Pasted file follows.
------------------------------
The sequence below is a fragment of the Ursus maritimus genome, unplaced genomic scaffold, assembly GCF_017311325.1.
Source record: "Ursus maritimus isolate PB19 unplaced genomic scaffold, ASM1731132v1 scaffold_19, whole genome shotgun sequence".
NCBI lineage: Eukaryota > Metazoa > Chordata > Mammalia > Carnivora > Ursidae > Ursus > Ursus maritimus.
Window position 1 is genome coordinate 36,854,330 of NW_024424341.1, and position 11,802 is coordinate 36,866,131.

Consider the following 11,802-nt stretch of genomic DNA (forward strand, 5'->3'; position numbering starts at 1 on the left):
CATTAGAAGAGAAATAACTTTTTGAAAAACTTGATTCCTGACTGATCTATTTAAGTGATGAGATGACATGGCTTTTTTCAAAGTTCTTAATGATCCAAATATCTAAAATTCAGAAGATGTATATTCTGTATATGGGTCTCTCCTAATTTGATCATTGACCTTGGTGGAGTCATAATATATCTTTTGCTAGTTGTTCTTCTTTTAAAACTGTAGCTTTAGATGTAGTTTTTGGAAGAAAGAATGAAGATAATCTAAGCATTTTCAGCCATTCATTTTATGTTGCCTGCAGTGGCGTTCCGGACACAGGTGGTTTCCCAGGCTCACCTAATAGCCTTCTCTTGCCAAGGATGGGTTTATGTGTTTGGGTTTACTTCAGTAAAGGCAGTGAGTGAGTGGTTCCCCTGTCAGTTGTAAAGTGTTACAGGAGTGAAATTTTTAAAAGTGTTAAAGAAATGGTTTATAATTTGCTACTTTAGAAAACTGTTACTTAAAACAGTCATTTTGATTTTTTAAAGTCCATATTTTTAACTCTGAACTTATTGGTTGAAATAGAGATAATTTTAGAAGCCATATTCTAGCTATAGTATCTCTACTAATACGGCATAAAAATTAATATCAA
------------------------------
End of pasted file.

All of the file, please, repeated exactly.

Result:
The sequence below is a fragment of the Ursus maritimus genome, unplaced genomic scaffold, assembly GCF_017311325.1.
Source record: "Ursus maritimus isolate PB19 unplaced genomic scaffold, ASM1731132v1 scaffold_19, whole genome shotgun sequence".
NCBI lineage: Eukaryota > Metazoa > Chordata > Mammalia > Carnivora > Ursidae > Ursus > Ursus maritimus.
Window position 1 is genome coordinate 36,854,330 of NW_024424341.1, and position 11,802 is coordinate 36,866,131.

Consider the following 11,802-nt stretch of genomic DNA (forward strand, 5'->3'; position numbering starts at 1 on the left):
CATTAGAAGAGAAATAACTTTTTGAAAAACTTGATTCCTGACTGATCTATTTAAGTGATGAGATGACATGGCTTTTTTCAAAGTTCTTAATGATCCAAATATCTAAAATTCAGAAGATGTATATTCTGTATATGGGTCTCTCCTAATTTGATCATTGACCTTGGTGGAGTCATAATATATCTTTTGCTAGTTGTTCTTCTTTTAAAACTGTAGCTTTAGATGTAGTTTTTGGAAGAAAGAATGAAGATAATCTAAGCATTTTCAGCCATTCATTTTATGTTGCCTGCAGTGGCGTTCCGGACACAGGTGGTTTCCCAGGCTCACCTAATAGCCTTCTCTTGCCAAGGATGGGTTTATGTGTTTGGGTTTACTTCAGTAAAGGCAGTGAGTGAGTGGTTCCCCTGTCAGTTGTAAAGTGTTACAGGAGTGAAATTTTTAAAAGTGTTAAAGAAATGGTTTATAATTTGCTACTTTAGAAAACTGTTACTTAAAACAGTCATTTTGATTTTTTAAAGTCCATATTTTTAACTCTGAACTTATTGGTTGAAATAGAGATAATTTTAGAAGCCATATTCTAGCTATAGTATCTCTACTAATACGGCATAAAAATTAATATCAA